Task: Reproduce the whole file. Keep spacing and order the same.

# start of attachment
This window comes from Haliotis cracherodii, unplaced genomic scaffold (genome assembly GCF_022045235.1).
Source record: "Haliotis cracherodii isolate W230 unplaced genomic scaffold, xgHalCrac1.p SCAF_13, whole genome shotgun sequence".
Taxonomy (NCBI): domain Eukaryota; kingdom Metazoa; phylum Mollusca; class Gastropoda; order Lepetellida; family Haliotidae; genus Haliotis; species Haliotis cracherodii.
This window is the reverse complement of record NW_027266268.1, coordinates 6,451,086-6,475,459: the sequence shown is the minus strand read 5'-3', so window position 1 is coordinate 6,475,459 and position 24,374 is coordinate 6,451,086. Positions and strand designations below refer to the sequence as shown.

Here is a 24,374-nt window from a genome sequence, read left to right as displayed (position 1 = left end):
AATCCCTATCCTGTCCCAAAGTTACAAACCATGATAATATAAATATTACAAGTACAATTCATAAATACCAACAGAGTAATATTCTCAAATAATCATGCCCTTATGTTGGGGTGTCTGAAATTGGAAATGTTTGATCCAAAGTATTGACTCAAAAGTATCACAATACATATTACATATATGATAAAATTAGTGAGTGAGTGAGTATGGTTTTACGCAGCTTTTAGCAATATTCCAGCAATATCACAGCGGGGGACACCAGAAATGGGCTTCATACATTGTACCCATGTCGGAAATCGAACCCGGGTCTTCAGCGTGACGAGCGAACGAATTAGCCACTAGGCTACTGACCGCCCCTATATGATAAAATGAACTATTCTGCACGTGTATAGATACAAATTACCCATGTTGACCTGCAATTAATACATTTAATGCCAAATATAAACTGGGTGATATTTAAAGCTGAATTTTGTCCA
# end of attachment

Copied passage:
This window comes from Haliotis cracherodii, unplaced genomic scaffold (genome assembly GCF_022045235.1).
Source record: "Haliotis cracherodii isolate W230 unplaced genomic scaffold, xgHalCrac1.p SCAF_13, whole genome shotgun sequence".
Taxonomy (NCBI): domain Eukaryota; kingdom Metazoa; phylum Mollusca; class Gastropoda; order Lepetellida; family Haliotidae; genus Haliotis; species Haliotis cracherodii.
This window is the reverse complement of record NW_027266268.1, coordinates 6,451,086-6,475,459: the sequence shown is the minus strand read 5'-3', so window position 1 is coordinate 6,475,459 and position 24,374 is coordinate 6,451,086. Positions and strand designations below refer to the sequence as shown.

Here is a 24,374-nt window from a genome sequence, read left to right as displayed (position 1 = left end):
AATCCCTATCCTGTCCCAAAGTTACAAACCATGATAATATAAATATTACAAGTACAATTCATAAATACCAACAGAGTAATATTCTCAAATAATCATGCCCTTATGTTGGGGTGTCTGAAATTGGAAATGTTTGATCCAAAGTATTGACTCAAAAGTATCACAATACATATTACATATATGATAAAATTAGTGAGTGAGTGAGTATGGTTTTACGCAGCTTTTAGCAATATTCCAGCAATATCACAGCGGGGGACACCAGAAATGGGCTTCATACATTGTACCCATGTCGGAAATCGAACCCGGGTCTTCAGCGTGACGAGCGAACGAATTAGCCACTAGGCTACTGACCGCCCCTATATGATAAAATGAACTATTCTGCACGTGTATAGATACAAATTACCCATGTTGACCTGCAATTAATACATTTAATGCCAAATATAAACTGGGTGATATTTAAAGCTGAATTTTGTCCA